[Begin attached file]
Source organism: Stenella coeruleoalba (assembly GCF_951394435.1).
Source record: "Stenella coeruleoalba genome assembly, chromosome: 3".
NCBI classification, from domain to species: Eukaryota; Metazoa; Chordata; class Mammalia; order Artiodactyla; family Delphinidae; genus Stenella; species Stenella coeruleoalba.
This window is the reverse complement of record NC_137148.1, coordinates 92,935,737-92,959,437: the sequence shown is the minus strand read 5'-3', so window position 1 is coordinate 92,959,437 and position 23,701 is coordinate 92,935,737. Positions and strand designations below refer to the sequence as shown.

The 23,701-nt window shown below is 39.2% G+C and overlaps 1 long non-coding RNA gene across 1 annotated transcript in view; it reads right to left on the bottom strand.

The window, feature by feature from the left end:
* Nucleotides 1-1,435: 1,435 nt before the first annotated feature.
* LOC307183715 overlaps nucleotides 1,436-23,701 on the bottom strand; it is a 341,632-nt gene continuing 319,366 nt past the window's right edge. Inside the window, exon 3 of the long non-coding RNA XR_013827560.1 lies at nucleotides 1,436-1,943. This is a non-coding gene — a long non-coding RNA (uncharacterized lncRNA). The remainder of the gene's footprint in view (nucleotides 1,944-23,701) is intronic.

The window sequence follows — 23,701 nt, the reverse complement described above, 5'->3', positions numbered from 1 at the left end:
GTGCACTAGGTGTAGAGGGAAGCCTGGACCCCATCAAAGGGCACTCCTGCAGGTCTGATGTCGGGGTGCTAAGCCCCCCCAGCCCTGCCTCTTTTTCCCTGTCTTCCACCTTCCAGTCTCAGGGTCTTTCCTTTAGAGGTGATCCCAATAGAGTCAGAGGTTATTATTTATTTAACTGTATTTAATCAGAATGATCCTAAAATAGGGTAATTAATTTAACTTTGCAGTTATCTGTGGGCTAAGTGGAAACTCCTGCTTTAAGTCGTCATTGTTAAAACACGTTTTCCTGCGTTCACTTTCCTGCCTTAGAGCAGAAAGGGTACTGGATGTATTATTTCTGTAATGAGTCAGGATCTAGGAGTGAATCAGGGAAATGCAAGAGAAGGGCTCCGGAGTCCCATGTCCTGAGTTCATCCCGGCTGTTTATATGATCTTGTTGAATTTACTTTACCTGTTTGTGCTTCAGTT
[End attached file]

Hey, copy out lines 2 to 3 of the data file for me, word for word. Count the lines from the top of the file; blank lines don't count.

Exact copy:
Source record: "Stenella coeruleoalba genome assembly, chromosome: 3".
NCBI classification, from domain to species: Eukaryota; Metazoa; Chordata; class Mammalia; order Artiodactyla; family Delphinidae; genus Stenella; species Stenella coeruleoalba.